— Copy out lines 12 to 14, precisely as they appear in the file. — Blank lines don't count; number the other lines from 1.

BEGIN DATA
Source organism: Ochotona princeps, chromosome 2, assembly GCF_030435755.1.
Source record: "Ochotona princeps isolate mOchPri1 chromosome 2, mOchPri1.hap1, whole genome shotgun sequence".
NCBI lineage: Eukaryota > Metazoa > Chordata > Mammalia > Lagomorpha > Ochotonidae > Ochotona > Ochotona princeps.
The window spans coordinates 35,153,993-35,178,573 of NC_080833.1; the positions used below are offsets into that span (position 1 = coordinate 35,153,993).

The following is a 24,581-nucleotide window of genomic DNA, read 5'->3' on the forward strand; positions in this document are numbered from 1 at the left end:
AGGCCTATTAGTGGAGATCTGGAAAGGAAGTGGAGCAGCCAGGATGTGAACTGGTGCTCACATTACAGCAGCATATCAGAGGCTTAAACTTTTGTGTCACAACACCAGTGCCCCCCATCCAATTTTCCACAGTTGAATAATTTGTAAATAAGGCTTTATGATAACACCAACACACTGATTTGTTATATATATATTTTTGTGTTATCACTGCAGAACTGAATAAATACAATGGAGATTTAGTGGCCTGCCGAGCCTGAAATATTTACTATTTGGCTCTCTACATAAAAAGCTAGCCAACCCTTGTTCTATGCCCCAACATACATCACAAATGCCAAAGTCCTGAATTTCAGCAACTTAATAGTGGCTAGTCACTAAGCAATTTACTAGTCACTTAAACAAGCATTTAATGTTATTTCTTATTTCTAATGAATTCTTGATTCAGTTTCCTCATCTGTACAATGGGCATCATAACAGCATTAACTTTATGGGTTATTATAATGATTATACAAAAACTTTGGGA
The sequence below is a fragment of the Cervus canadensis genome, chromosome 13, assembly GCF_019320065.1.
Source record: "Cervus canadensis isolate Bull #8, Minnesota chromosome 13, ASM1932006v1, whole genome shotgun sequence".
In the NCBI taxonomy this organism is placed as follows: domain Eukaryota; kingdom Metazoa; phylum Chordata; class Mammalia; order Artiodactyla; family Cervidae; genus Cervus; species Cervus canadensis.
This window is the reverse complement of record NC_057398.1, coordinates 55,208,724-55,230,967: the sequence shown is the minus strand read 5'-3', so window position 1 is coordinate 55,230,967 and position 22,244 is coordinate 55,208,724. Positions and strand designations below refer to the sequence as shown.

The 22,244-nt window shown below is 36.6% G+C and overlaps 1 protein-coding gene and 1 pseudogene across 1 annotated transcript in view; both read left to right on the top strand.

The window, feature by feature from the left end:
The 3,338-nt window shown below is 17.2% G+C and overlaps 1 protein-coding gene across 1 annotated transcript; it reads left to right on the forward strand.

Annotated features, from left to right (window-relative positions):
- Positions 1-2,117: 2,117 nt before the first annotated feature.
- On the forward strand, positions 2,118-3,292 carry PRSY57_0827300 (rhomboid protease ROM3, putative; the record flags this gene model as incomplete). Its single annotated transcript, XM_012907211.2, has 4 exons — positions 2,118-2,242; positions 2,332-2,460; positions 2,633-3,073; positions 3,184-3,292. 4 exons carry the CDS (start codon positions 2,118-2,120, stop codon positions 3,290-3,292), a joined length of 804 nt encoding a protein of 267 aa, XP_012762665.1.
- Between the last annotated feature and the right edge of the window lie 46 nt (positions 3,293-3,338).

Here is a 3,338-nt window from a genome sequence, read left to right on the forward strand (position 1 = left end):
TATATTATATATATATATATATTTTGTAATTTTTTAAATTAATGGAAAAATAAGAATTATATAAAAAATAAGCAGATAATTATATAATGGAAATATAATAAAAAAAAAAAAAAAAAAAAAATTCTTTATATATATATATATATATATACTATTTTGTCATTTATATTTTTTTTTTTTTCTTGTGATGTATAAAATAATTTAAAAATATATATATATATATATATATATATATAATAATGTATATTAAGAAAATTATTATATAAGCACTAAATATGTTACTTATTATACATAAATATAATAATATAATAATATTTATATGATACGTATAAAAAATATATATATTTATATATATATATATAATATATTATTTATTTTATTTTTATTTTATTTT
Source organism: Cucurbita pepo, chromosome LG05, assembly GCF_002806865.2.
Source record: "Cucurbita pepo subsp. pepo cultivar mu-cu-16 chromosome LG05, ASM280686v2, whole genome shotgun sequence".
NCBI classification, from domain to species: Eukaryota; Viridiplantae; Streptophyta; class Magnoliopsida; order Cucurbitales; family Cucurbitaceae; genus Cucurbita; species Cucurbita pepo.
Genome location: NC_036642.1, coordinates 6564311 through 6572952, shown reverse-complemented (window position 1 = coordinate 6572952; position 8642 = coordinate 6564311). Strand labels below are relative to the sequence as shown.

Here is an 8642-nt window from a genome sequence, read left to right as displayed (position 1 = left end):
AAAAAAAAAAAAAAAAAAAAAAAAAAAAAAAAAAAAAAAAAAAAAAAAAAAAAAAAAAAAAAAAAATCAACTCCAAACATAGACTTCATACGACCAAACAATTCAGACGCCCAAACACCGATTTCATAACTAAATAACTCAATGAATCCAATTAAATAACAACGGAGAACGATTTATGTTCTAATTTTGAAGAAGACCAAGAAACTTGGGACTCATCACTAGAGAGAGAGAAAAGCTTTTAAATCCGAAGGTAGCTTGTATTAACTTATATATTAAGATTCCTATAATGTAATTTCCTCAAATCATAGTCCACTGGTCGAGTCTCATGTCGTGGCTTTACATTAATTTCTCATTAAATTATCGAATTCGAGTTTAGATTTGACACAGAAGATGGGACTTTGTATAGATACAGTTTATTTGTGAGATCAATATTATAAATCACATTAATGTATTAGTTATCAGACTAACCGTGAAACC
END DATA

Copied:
The window, feature by feature from the left end:
The 3,338-nt window shown below is 17.2% G+C and overlaps 1 protein-coding gene across 1 annotated transcript; it reads left to right on the forward strand.

Annotated features, from left to right (window-relative positions):